Why the dodo deserves a new reputation _ audubon
According to the dictionary, a “ dodo ” is either a dull-witted, slow-reacting person, or a clumsy, extinct bird—and the first definition rose out of the second. But to Leon Claessens, a Dutch paleontologist at the College of the Holy Cross in Massachusetts, the Dodo is “ a very complex, dynamic animal,” that deserves a little more respect—and maybe a better PR agent.
Evidence found by Claessens and his team
may just be enough to shatter the stereotype. The researchers spent the past five years examining every inch of the only two complete Dodo skeletons known to scientists. By studying the way the muscles and tendons attached to the bird’s bones, they’ve realized that the 3-foot-tall, 40-pound avian was much more sleekly proportioned and graceful than previously imagined. They also discovered kneecaps on the birds, which could mean it had better mobility on the ground.
The work included describing some bones never before catalogued, so in a way, they’re building the first-ever Dodo atlas. The team also posed some new questions about the origins of the species: For example, why are its hindquarters so similar to that of pigeons when there’s such an immense weight and size difference between the two birds? Though the Dodo is pegged as part of the pigeon and dove family, its closest relative is thought to be the Rodrigues Solitaire — another flightless and extinct bird. Is it possible that the Dodo is more like our modern-day pigeons and less like the solitaire?
So far the truth about all these mysteries has been buried because no one has ever scientifically examined a real Dodo. Most museums have composites built from the bones of many different individuals, which sacrifices the mechanical and anatomical specificities of the species. Historical sketches aren’t a big help either—only two of the Dodo drawings on record were by people who saw the bird in real life. Ultimately, our perception of the Dodo is far more myth than science, Claessens says.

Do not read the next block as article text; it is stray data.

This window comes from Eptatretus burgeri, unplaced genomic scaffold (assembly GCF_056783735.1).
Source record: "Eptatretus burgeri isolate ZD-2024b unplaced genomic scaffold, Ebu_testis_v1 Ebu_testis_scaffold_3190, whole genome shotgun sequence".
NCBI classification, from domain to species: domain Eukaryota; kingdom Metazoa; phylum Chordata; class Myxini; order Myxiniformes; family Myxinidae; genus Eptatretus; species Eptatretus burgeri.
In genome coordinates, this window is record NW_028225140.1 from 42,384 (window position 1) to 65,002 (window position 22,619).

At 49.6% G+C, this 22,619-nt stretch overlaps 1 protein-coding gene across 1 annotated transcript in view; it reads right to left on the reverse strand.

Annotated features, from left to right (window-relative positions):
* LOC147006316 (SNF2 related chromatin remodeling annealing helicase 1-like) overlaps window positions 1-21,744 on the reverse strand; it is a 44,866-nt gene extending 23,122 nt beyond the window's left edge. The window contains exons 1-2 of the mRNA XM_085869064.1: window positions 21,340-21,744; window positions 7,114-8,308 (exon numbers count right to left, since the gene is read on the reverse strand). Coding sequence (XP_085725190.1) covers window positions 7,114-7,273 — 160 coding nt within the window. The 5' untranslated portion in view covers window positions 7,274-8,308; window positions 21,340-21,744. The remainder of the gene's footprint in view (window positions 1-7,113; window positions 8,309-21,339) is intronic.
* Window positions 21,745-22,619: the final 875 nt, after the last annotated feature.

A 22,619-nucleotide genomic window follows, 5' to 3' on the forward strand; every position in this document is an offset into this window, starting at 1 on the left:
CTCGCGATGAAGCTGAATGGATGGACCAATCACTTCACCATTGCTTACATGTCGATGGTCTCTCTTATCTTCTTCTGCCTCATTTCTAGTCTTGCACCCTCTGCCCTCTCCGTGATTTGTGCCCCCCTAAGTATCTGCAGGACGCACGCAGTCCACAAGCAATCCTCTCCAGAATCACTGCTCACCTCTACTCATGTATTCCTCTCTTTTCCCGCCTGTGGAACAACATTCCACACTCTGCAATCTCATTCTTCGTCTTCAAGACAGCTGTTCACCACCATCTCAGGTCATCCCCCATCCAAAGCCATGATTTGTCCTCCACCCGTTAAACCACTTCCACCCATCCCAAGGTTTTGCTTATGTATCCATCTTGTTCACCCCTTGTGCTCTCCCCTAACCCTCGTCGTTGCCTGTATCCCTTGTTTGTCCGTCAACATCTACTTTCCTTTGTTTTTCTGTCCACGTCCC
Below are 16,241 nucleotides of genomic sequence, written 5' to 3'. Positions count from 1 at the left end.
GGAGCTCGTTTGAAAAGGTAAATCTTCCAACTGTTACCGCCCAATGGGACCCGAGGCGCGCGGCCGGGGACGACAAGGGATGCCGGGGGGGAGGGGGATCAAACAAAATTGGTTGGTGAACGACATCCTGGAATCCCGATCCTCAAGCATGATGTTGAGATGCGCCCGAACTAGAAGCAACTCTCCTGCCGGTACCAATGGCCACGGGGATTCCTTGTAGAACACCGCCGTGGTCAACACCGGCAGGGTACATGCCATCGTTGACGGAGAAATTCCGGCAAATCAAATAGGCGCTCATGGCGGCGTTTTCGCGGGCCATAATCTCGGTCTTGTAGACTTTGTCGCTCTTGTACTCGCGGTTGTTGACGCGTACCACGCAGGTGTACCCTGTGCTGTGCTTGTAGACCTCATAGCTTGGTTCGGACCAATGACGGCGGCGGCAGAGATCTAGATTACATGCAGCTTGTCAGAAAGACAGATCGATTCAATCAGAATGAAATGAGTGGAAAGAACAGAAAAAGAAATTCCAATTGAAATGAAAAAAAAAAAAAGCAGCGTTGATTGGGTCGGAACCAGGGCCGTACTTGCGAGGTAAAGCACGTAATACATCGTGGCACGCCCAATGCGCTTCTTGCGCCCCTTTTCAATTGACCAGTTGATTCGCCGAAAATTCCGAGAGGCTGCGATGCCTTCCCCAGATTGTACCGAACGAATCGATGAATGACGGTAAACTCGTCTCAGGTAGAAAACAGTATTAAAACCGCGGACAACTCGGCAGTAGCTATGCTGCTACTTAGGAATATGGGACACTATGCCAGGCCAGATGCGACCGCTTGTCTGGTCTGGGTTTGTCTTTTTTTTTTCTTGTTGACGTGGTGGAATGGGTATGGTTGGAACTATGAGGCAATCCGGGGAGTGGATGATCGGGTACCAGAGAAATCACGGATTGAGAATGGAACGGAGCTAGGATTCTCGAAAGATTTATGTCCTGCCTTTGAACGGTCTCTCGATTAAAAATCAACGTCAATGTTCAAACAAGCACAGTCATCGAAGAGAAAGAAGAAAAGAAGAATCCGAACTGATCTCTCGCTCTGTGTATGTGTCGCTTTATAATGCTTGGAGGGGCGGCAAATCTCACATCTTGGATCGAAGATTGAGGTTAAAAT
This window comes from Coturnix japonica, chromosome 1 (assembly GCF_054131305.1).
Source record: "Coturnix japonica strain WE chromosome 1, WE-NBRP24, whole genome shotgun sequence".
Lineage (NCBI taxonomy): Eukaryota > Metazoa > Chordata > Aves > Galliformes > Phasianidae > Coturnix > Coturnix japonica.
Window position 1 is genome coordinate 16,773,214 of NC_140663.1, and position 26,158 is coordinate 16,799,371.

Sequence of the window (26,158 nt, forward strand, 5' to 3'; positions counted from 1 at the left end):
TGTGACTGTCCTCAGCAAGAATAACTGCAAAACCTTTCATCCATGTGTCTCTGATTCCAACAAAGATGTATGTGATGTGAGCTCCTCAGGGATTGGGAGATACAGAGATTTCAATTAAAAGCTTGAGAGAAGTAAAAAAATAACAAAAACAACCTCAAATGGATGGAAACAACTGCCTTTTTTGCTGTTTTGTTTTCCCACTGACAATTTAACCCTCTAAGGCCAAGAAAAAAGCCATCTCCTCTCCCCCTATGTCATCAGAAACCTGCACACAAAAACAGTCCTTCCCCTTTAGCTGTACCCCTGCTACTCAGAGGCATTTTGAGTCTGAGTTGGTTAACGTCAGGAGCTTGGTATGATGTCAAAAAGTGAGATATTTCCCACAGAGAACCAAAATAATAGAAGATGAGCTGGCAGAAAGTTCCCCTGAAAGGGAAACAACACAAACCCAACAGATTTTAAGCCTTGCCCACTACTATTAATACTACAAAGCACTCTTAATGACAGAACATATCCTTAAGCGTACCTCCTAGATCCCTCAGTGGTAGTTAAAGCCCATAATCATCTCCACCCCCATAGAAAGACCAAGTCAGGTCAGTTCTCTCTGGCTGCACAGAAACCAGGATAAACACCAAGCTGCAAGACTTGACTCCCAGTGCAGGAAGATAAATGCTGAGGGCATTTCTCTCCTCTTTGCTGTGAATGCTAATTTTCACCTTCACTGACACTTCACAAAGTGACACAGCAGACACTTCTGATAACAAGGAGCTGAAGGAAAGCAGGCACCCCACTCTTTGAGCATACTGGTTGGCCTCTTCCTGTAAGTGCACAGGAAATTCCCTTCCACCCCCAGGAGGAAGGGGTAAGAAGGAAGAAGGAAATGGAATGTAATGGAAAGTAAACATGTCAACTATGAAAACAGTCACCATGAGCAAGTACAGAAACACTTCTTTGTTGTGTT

Claessens has spent years building a more accurate idea of the big bird. In 2011, he and his team tracked down the two authentic skeletons—one located in Mauritius, the other in South Africa—and using 3-D non-contact lasers, scanned the valuable 300-year-old (or more) specimens to create virtual models for further head-to-toe analysis. Their revisions, which point to a sleeker Dodo, are slated for publication in the The Journal of Vertebrate Paleontology later this year.
“These skeletons open up interesting new roads into the study of the biology of the Dodo, especially now that they have been digitized,” says Gareth Dyke, a paleontologist from the University of Southampton who helped review the team’s upcoming publication .
So if the Dodo was such a delightful, well-adapted specimen of a bird, why did it go extinct? Thank humans. Living on a remote isle in the Indian Ocean with few hunters and competitors, like many island species , the Dodo was able to grow to unusual proportions and outcompete other birds for food and habitat. They thrived on Mauritius—until the end of the 16th century when Dutch spice traders began stopping at the island on their way to India and hunting the turkey-sized Dodo. Their ships also brought rats and cats that wreaked havoc on the local birds. In the 1630s, the Dutch started clearing land for crops, and introduced pigs, dogs, and goats to Mauritius. Around 60 years later, the bird went completely extinct.
“No living thing could handle that kind of sudden Blitzkrieg,” says Claessens. “Without us, the Dodo was very likely an evolutionary success story, but with us, they were gone in less than 100 years.”
The paleontologists are still searching for more specifics on how Dodos walked, fed, and socialized, and they’d like to define the timeline of the species’ evolution and decline. “If we really understood the Dodo’s story, we could distill these lessons to species facing extinction today,” Claessens says. “And maybe finally comprehend just what kind of amazing creature we lost.”